ERIC Number: ED408843
Record Type: Non-Journal
Publication Date: 1997
Reference Count: N/A
Educational Implications of Early Bilingualism: A Review of Recent Results.
Oller, D. Kimbrough; And Others
At the University of Miami, the Bilingual Study Group has been evaluating linguistic and academic performance of children from a broad spectrum of socioeconomic status who appear to be well-matched across bilingual and monolingual groups. Because the studies vary in the degree of exposure to English and Spanish among bilingual subjects who are compared with monolinguals, the outcomes are complex. On the whole, research results emphasize advantages of bilingualism because they show that in most cases of appropriate comparison, children learning two languages simultaneously acquire the ability to function effectively in two cultures. Competent function in two languages also commonly occurs with sequential learners, children who learn one language at home (L1) and begin to acquire a second language (L2) early in life. This research and research from other laboratories suggest that when poor linguistic or academic performance does occur in bilinguals, it may be associated with what has been subtractive sequential learning, a circumstance where L2 largely replaces L1; knowledge of L1 is allowed to wane, and the learner may never acquire native competence in L2. A preferable approach is one in which competence in L1 is maintained while L2 is acquired. (Author/MSE)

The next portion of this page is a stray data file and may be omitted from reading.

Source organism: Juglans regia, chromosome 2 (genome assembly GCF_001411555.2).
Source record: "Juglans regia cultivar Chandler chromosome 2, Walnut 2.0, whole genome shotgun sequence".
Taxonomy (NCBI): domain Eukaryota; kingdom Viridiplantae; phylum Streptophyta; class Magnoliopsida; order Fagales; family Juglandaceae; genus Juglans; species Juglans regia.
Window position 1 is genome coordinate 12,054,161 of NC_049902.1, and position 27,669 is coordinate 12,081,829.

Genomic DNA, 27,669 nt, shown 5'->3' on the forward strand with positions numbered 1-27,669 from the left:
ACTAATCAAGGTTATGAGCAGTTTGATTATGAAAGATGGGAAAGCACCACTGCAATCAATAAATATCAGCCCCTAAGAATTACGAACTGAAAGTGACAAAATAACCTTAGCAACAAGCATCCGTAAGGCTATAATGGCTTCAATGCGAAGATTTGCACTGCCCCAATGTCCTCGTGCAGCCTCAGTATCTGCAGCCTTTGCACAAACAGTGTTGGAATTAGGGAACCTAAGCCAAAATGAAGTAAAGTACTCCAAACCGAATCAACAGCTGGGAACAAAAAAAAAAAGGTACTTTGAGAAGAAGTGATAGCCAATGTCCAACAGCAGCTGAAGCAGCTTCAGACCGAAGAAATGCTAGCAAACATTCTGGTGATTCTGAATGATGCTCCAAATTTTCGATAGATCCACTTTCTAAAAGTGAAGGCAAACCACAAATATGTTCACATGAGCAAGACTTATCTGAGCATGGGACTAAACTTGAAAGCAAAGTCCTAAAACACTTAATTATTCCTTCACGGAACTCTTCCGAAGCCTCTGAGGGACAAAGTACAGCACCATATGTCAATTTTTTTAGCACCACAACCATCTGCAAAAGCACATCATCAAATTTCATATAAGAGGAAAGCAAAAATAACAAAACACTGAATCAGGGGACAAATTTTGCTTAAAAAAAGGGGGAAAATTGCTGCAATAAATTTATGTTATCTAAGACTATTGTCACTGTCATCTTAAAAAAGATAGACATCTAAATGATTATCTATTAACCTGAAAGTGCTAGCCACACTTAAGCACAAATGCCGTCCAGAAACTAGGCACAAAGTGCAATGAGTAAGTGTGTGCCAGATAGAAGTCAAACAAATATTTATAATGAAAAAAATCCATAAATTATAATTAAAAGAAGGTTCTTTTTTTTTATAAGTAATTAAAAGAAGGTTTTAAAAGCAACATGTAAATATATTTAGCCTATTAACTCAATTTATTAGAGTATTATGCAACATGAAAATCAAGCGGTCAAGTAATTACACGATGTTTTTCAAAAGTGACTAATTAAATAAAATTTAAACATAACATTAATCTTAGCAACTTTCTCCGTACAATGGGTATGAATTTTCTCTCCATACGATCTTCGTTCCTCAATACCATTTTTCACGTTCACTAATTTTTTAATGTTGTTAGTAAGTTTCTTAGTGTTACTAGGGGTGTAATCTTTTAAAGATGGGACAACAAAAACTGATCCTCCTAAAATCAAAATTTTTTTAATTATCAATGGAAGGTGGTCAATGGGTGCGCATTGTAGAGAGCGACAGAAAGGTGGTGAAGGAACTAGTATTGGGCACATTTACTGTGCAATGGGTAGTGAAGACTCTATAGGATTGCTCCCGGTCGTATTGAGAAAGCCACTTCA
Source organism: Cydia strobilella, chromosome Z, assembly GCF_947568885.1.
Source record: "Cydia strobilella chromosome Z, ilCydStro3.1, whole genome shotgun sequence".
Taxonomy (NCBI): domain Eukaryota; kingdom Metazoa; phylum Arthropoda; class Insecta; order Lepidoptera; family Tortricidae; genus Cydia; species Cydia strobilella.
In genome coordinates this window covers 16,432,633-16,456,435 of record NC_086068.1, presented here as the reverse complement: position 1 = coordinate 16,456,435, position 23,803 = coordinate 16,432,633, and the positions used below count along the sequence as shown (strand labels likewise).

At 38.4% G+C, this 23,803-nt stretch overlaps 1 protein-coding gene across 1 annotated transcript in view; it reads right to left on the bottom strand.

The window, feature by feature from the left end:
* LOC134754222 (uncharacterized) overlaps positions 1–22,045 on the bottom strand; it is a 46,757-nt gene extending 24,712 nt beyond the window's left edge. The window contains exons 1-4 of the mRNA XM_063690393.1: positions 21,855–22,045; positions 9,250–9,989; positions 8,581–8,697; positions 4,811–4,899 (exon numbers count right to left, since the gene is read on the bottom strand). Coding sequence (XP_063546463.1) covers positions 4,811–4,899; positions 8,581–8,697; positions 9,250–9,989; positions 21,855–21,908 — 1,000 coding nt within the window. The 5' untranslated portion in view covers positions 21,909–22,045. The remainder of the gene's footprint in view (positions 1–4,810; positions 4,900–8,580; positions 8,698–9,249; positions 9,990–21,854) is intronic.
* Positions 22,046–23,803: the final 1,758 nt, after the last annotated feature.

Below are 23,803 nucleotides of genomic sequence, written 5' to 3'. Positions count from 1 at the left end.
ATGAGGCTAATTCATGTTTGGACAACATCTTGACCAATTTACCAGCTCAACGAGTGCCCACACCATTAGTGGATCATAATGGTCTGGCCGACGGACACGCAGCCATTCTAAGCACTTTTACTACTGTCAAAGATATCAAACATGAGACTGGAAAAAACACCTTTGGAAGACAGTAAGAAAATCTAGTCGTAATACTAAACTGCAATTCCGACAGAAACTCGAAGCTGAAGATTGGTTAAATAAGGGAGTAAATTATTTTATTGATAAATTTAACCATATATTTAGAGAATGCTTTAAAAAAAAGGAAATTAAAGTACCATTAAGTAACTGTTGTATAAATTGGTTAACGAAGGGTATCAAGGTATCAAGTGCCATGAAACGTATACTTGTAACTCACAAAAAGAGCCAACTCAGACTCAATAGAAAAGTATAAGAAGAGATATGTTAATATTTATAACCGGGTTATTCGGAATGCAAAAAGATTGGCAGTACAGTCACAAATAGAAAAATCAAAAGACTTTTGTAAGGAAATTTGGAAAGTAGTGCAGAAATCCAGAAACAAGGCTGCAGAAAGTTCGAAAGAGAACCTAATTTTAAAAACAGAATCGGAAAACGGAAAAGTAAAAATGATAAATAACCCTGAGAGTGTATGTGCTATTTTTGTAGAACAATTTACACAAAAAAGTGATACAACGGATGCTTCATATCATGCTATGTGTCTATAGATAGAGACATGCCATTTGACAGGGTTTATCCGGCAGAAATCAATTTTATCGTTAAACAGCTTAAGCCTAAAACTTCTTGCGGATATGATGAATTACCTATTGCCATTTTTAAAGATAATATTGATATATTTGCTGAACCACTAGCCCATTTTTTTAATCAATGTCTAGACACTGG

Descriptors: Academic Achievement, Age Differences, Bilingualism, Elementary Education, English (Second Language), Higher Education, Language Maintenance, Language Research, Language Role, Language Skill Attrition, Monolingualism, Preschool Education, Second Language Learning, Spanish Speaking, Student Characteristics
Publication Type: Information Analyses; Speeches/Meeting Papers
Education Level: N/A
Sponsor: National Institutes of Health (DHHS), Bethesda, MD.
Authoring Institution: N/A